In theory, the sun protection factor (SPF) is a calibrated measure of the effectiveness of a sunscreen in protecting the skin from harmful UV rays. The idea is that if you wear a lotion with say SPF 20, then it takes 20 times as much UV radiation to cause the skin to burn than it would take without protection. I say just stay out of the sun …

30 Like pretzels and winter highways : SALTED

Pretzels originated in Europe and are especially popular in Southern Germany where a pretzel is known as “Brezel”. Pretzels were introduced into the US in the 1800s by immigrants from Germany and Switzerland who came to be known over here as the Pennsylvania Dutch.

43 Fallon’s late-night predecessor : LENO

“The Tonight Show” has had six permanent hosts so far:

  • Steve Allen (1954-57)
  • Jack Paar (1957-62)
  • Johnny Carson (1962–92)
  • Jay Leno (1992–2009, 2010–14)
  • Conan O’Brien (2009–10)
  • Jimmy Fallon (2014–present)

45 Edible part of asparagus : STEM

Asparagus is a perennial flowering plant that is grown mainly for its edible shoots. The shoots must be harvested when they are very young, as they become woody very quickly.

52 After-dinner coffee order : DECAF

Caffeine is a naturally occurring stimulant that is found in several plants. The chemical serves as a natural pesticide by paralyzing and killing certain insects that would otherwise feed on the plant. Caffeine is the most widely consumed psychoactive drug that is consumed by humans across the world.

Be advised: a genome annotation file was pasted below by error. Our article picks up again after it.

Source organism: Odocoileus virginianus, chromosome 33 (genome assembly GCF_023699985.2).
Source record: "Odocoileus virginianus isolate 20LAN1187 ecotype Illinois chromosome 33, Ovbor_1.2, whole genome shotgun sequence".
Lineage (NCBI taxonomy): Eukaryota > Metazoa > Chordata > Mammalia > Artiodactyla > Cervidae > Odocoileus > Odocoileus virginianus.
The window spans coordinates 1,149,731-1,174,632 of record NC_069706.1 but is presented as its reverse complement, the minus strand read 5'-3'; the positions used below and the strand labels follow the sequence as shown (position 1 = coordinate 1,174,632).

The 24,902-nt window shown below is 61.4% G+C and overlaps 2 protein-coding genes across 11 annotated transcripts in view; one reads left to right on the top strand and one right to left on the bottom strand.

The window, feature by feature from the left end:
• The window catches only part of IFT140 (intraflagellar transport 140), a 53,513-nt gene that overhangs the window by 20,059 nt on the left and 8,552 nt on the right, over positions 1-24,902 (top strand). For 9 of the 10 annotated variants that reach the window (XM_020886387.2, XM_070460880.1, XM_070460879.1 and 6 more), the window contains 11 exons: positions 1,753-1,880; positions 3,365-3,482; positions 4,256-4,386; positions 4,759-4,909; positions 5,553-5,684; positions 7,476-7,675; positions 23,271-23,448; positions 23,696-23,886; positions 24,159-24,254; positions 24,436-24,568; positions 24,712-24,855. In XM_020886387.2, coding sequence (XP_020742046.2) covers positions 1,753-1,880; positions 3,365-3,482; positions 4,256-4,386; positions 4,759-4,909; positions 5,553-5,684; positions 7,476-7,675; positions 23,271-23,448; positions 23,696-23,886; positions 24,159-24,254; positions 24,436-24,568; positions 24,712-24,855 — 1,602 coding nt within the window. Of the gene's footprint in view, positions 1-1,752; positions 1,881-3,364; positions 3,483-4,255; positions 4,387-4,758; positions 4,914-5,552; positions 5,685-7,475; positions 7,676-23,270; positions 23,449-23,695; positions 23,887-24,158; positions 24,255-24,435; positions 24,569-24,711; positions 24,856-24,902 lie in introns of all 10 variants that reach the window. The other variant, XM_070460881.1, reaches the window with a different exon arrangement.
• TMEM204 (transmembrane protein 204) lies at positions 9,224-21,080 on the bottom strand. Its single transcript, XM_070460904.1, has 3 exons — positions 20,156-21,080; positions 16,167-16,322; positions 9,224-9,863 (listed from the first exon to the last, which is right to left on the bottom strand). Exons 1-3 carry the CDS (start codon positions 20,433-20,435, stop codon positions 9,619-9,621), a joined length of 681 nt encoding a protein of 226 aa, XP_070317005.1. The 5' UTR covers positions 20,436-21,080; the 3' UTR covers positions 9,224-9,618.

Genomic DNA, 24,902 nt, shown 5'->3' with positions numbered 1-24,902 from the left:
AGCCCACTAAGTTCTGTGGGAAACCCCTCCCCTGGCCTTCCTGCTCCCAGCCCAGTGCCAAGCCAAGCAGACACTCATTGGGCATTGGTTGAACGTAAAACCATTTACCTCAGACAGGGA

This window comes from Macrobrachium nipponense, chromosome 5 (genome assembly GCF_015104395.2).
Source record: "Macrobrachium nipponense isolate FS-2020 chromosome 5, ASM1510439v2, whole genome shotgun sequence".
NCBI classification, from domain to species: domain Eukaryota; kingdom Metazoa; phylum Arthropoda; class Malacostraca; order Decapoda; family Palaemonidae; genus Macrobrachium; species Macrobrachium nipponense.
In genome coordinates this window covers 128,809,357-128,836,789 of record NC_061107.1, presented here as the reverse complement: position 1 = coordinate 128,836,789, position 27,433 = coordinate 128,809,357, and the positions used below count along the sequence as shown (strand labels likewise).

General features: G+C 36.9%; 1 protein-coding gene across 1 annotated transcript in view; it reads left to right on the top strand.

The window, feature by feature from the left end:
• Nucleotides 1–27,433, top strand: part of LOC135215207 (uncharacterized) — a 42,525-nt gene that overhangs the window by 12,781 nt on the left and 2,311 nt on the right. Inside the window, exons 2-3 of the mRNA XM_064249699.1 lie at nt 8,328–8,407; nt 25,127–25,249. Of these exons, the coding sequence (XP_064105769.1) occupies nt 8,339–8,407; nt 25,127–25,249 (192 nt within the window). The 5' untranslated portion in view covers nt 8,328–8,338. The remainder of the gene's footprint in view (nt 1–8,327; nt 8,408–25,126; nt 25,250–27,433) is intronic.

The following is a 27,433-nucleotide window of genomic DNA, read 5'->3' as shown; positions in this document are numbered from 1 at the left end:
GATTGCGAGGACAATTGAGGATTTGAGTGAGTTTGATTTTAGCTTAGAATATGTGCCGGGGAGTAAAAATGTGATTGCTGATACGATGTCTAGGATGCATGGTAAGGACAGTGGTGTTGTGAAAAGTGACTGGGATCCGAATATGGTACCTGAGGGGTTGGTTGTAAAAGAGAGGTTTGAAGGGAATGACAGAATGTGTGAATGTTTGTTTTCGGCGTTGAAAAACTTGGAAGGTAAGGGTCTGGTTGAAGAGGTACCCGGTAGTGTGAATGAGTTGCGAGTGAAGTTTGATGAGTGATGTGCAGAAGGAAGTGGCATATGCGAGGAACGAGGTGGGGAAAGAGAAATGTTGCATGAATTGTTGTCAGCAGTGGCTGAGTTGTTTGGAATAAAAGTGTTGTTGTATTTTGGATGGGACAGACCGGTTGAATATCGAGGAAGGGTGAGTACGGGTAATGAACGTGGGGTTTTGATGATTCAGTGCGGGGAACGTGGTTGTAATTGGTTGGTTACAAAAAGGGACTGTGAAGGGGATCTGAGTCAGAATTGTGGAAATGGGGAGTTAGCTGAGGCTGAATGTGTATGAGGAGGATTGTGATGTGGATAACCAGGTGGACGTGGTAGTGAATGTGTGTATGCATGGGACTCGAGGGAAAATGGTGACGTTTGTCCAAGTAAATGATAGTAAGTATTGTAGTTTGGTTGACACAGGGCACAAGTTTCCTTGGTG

55 Avenger with a hammer : THOR

The Avengers are a team of superheroes in the Marvel Comics universe. The original lineup, which dates back to 1963, consisted of Ant-Man, Hulk, Iron Man, Thor and the Wasp. Soon after their formation, the Avengers rescued Captain America trapped in ice, and thereafter he joined the team. There is a 2012 movie called “The Avengers” that features Iron Man, Captain America, Hulk and Thor.

57 Taboo : NO-NO

The word “taboo” was introduced into English by Captain Cook in his book “A Voyage to the Pacific Ocean”. Cook described “tabu” (likely imitative of a Tongan word that he had heard) as something that was both consecrated and forbidden.

58 Member of the Rat Pack : DINO

“Dean Martin” was the stage name of singer and actor Dino Crocetti. Martin was famous for his numerous hit songs such as “That’s Amore”, “Volare” and “Everybody Loves Somebody”, as well as his film career with Jerry Lewis. Off screen, Martin was a member of the famous “Rat Pack” as he was a great friend of Frank Sinatra. Martin was always associated with Las Vegas and when he passed away in 1995 the lights on the strip were dimmed in his honor.

The original Rat Pack from the fifties was a group of actors that centered on Humphrey Bogart, and included a young Frank Sinatra. Supposedly, Bogart’s wife, Lauren Bacall, christened them the Rat Pack after seeing them all return from one of their nights on the town in Las Vegas. The sixties Rat Pack was a reincarnation of the fifties version, with the core group of actors being Frank Sinatra, Dean Martin (Dino), Sammy Davis Jr., Joey Bishop and Peter Lawford.

62 Member of the ratite pack? : EMU

Ratites are species of birds that cannot fly. Ratites are different physiologically than other birds in that they have nowhere on their sternum to attach the muscles needed for flight.

Complete List of Clues/Answers

Across

1 Lettuce often used in lettuce wraps : BIBB
5 Guest essays : OP-EDS
10 Major oil acronym : OPEC
14 Blend of black tea, honey, spices and milk : CHAI
15 Packed, like a ship with cargo : LADEN
16 Language of Pakistan : URDU